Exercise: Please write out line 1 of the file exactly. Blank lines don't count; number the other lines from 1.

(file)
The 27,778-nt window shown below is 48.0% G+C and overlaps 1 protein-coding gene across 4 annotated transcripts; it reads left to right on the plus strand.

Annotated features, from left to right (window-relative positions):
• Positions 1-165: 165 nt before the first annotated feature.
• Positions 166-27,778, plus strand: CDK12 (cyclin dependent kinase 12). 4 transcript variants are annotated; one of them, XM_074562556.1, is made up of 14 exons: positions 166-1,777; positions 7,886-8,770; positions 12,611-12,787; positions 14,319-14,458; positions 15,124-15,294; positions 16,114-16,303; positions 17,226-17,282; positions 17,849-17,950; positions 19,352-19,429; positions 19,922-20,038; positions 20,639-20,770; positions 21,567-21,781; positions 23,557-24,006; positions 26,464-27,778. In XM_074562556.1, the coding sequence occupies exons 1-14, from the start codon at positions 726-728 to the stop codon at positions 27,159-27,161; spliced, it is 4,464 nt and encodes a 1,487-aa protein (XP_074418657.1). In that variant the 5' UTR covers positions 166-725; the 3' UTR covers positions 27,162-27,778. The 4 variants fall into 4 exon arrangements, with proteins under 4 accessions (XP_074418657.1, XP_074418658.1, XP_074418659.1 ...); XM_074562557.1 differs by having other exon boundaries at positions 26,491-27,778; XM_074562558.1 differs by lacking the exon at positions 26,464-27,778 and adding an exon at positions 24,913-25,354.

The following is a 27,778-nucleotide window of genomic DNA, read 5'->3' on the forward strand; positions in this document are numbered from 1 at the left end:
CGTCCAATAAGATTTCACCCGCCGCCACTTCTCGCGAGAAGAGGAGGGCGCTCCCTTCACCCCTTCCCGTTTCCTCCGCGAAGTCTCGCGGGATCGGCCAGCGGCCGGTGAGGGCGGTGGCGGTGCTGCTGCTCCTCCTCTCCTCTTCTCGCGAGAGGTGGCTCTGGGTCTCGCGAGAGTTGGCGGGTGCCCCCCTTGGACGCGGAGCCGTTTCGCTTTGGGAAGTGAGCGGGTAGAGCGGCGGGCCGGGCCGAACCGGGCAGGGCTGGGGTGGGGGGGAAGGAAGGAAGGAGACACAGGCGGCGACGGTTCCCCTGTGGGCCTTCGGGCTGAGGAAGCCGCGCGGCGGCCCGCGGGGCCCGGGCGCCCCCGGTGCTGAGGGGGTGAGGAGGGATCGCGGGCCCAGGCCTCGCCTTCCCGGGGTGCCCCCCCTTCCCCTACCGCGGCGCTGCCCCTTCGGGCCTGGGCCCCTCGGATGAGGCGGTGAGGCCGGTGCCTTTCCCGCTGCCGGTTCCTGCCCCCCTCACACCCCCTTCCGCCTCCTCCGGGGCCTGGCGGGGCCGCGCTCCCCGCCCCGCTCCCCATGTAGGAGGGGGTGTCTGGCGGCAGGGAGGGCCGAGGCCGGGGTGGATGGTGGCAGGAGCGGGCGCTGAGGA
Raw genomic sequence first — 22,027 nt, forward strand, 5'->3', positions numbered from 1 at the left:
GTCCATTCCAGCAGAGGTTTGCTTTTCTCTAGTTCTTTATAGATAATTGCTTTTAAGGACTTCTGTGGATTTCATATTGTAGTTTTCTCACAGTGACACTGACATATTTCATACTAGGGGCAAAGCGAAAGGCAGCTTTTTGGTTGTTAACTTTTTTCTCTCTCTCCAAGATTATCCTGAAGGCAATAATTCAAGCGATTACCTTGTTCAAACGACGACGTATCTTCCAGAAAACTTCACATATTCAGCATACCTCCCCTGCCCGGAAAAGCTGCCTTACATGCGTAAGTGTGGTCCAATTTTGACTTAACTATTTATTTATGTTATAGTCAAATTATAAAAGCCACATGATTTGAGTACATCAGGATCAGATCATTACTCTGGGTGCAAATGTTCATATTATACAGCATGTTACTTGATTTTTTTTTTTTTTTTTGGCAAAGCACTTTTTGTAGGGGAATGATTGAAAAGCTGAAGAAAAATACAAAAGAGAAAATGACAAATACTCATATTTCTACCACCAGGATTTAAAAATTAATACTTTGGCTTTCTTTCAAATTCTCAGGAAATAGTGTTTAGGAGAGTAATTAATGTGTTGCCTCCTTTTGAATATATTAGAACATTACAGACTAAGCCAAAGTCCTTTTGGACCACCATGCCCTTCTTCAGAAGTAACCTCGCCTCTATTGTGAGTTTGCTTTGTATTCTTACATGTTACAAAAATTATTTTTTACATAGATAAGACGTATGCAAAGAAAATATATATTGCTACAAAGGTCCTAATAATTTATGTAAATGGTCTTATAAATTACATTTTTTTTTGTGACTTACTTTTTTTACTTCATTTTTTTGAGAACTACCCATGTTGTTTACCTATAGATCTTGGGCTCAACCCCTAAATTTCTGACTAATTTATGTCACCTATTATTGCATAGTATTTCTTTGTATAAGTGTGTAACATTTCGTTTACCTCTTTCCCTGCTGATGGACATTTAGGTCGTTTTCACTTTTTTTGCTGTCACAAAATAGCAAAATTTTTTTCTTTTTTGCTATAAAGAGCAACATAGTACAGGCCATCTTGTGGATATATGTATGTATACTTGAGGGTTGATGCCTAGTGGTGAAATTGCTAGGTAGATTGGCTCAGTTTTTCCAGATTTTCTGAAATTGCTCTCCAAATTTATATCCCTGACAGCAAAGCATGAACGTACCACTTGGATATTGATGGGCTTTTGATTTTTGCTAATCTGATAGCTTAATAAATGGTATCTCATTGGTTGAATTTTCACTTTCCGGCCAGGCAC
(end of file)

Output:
The 27,778-nt window shown below is 48.0% G+C and overlaps 1 protein-coding gene across 4 annotated transcripts; it reads left to right on the plus strand.